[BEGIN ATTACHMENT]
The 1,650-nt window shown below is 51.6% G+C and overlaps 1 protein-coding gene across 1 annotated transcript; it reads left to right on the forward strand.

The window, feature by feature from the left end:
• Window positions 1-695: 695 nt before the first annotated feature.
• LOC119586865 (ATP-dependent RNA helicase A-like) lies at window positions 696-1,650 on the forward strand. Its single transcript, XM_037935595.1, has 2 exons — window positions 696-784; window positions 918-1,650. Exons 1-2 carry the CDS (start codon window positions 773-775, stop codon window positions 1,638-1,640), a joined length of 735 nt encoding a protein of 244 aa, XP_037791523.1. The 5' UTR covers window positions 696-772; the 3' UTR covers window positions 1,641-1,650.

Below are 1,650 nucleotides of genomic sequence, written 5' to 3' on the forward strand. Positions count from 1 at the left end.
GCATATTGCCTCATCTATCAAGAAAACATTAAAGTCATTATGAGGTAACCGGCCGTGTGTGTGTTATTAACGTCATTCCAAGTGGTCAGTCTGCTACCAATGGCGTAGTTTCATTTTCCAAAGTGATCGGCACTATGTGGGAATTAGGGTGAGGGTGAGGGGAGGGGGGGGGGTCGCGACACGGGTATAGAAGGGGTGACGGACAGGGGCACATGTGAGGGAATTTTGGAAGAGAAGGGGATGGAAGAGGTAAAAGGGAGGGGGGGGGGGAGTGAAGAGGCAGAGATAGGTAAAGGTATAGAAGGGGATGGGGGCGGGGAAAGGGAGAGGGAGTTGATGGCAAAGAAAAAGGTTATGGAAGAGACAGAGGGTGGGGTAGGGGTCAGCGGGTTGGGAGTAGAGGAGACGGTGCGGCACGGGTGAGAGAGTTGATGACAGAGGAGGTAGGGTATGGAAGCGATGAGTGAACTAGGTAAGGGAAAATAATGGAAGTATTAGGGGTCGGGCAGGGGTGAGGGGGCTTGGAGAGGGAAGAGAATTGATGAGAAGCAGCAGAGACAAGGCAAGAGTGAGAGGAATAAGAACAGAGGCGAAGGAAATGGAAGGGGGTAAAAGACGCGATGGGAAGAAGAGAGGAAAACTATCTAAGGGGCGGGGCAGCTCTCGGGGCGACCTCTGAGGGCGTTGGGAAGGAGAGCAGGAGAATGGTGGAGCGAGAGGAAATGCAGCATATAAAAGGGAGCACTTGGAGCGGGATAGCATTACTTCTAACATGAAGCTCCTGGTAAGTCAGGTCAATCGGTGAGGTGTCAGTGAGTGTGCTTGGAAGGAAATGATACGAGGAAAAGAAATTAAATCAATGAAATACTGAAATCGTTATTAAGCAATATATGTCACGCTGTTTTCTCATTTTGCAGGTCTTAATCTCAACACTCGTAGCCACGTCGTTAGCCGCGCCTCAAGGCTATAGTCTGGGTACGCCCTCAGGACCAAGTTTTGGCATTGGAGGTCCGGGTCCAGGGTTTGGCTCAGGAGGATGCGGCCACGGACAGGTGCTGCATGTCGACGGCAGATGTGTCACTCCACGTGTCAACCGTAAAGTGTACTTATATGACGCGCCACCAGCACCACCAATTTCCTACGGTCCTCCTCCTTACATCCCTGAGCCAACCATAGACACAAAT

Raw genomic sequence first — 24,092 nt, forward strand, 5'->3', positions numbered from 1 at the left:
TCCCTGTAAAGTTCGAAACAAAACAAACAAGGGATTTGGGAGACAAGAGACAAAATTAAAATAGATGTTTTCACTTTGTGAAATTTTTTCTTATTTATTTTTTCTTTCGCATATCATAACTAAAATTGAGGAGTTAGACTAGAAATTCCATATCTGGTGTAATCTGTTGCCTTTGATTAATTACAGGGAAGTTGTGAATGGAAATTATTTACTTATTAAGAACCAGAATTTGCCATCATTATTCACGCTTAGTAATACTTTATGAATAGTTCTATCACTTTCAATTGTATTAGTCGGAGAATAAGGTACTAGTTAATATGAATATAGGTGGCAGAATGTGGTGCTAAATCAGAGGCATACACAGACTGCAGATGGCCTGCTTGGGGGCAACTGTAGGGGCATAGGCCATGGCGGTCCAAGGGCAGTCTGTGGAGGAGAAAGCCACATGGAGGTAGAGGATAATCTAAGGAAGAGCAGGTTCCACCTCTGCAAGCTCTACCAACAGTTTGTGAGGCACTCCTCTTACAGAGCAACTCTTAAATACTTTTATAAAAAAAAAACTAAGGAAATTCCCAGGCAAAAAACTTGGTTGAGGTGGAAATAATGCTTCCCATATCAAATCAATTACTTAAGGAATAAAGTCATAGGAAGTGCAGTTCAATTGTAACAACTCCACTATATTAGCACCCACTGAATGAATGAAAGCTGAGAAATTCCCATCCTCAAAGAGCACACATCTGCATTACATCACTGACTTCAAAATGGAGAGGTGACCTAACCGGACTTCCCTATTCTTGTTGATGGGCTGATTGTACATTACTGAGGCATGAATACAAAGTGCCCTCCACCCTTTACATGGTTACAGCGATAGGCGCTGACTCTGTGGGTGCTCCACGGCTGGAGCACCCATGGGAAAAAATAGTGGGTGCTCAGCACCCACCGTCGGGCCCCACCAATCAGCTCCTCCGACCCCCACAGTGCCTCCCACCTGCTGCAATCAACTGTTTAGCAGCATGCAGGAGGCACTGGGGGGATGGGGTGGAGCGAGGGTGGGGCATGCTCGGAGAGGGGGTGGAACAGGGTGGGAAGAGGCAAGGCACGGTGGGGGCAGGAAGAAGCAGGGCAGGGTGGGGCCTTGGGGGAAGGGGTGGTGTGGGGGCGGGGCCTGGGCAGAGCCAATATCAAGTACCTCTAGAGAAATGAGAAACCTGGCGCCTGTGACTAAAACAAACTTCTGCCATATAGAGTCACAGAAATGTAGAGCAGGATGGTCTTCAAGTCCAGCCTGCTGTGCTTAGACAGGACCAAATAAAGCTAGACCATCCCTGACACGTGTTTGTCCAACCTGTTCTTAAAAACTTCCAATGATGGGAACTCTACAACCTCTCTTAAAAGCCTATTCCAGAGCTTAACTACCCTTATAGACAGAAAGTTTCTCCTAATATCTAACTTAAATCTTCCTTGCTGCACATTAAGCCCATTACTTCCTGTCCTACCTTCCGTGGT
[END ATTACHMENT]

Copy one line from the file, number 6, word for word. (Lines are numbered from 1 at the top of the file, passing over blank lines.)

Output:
GCATATTGCCTCATCTATCAAGAAAACATTAAAGTCATTATGAGGTAACCGGCCGTGTGTGTGTTATTAACGTCATTCCAAGTGGTCAGTCTGCTACCAATGGCGTAGTTTCATTTTCCAAAGTGATCGGCACTATGTGGGAATTAGGGTGAGGGTGAGGGGAGGGGGGGGGGTCGCGACACGGGTATAGAAGGGGTGACGGACAGGGGCACATGTGAGGGAATTTTGGAAGAGAAGGGGATGGAAGAGGTAAAAGGGAGGGGGGGGGGGAGTGAAGAGGCAGAGATAGGTAAAGGTATAGAAGGGGATGGGGGCGGGGAAAGGGAGAGGGAGTTGATGGCAAAGAAAAAGGTTATGGAAGAGACAGAGGGTGGGGTAGGGGTCAGCGGGTTGGGAGTAGAGGAGACGGTGCGGCACGGGTGAGAGAGTTGATGACAGAGGAGGTAGGGTATGGAAGCGATGAGTGAACTAGGTAAGGGAAAATAATGGAAGTATTAGGGGTCGGGCAGGGGTGAGGGGGCTTGGAGAGGGAAGAGAATTGATGAGAAGCAGCAGAGACAAGGCAAGAGTGAGAGGAATAAGAACAGAGGCGAAGGAAATGGAAGGGGGTAAAAGACGCGATGGGAAGAAGAGAGGAAAACTATCTAAGGGGCGGGGCAGCTCTCGGGGCGACCTCTGAGGGCGTTGGGAAGGAGAGCAGGAGAATGGTGGAGCGAGAGGAAATGCAGCATATAAAAGGGAGCACTTGGAGCGGGATAGCATTACTTCTAACATGAAGCTCCTGGTAAGTCAGGTCAATCGGTGAGGTGTCAGTGAGTGTGCTTGGAAGGAAATGATACGAGGAAAAGAAATTAAATCAATGAAATACTGAAATCGTTATTAAGCAATATATGTCACGCTGTTTTCTCATTTTGCAGGTCTTAATCTCAACACTCGTAGCCACGTCGTTAGCCGCGCCTCAAGGCTATAGTCTGGGTACGCCCTCAGGACCAAGTTTTGGCATTGGAGGTCCGGGTCCAGGGTTTGGCTCAGGAGGATGCGGCCACGGACAGGTGCTGCATGTCGACGGCAGATGTGTCACTCCACGTGTCAACCGTAAAGTGTACTTATATGACGCGCCACCAGCACCACCAATTTCCTACGGTCCTCCTCCTTACATCCCTGAGCCAACCATAGACACAAAT